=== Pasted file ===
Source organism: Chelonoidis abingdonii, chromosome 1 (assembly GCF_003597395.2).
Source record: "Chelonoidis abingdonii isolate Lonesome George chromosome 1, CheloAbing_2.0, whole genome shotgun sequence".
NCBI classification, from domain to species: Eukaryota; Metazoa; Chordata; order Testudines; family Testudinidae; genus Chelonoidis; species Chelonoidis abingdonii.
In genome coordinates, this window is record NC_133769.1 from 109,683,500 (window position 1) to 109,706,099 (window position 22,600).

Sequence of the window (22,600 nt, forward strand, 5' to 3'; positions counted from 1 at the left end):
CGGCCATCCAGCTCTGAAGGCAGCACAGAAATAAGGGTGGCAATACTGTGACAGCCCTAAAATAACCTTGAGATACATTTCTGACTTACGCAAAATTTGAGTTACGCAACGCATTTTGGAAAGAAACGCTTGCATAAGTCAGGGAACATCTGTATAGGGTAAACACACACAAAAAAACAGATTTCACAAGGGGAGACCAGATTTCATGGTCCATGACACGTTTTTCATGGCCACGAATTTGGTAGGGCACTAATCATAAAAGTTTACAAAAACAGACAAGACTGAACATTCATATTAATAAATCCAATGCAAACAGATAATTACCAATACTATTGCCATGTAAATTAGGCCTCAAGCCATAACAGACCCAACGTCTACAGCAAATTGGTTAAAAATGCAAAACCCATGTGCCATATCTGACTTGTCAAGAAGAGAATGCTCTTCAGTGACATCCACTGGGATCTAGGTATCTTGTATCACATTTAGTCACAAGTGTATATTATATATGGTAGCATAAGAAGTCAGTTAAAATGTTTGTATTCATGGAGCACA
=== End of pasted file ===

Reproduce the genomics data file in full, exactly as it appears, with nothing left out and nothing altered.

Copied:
Source organism: Chelonoidis abingdonii, chromosome 1 (assembly GCF_003597395.2).
Source record: "Chelonoidis abingdonii isolate Lonesome George chromosome 1, CheloAbing_2.0, whole genome shotgun sequence".
NCBI classification, from domain to species: Eukaryota; Metazoa; Chordata; order Testudines; family Testudinidae; genus Chelonoidis; species Chelonoidis abingdonii.
In genome coordinates, this window is record NC_133769.1 from 109,683,500 (window position 1) to 109,706,099 (window position 22,600).

Sequence of the window (22,600 nt, forward strand, 5' to 3'; positions counted from 1 at the left end):
CGGCCATCCAGCTCTGAAGGCAGCACAGAAATAAGGGTGGCAATACTGTGACAGCCCTAAAATAACCTTGAGATACATTTCTGACTTACGCAAAATTTGAGTTACGCAACGCATTTTGGAAAGAAACGCTTGCATAAGTCAGGGAACATCTGTATAGGGTAAACACACACAAAAAAACAGATTTCACAAGGGGAGACCAGATTTCATGGTCCATGACACGTTTTTCATGGCCACGAATTTGGTAGGGCACTAATCATAAAAGTTTACAAAAACAGACAAGACTGAACATTCATATTAATAAATCCAATGCAAACAGATAATTACCAATACTATTGCCATGTAAATTAGGCCTCAAGCCATAACAGACCCAACGTCTACAGCAAATTGGTTAAAAATGCAAAACCCATGTGCCATATCTGACTTGTCAAGAAGAGAATGCTCTTCAGTGACATCCACTGGGATCTAGGTATCTTGTATCACATTTAGTCACAAGTGTATATTATATATGGTAGCATAAGAAGTCAGTTAAAATGTTTGTATTCATGGAGCACA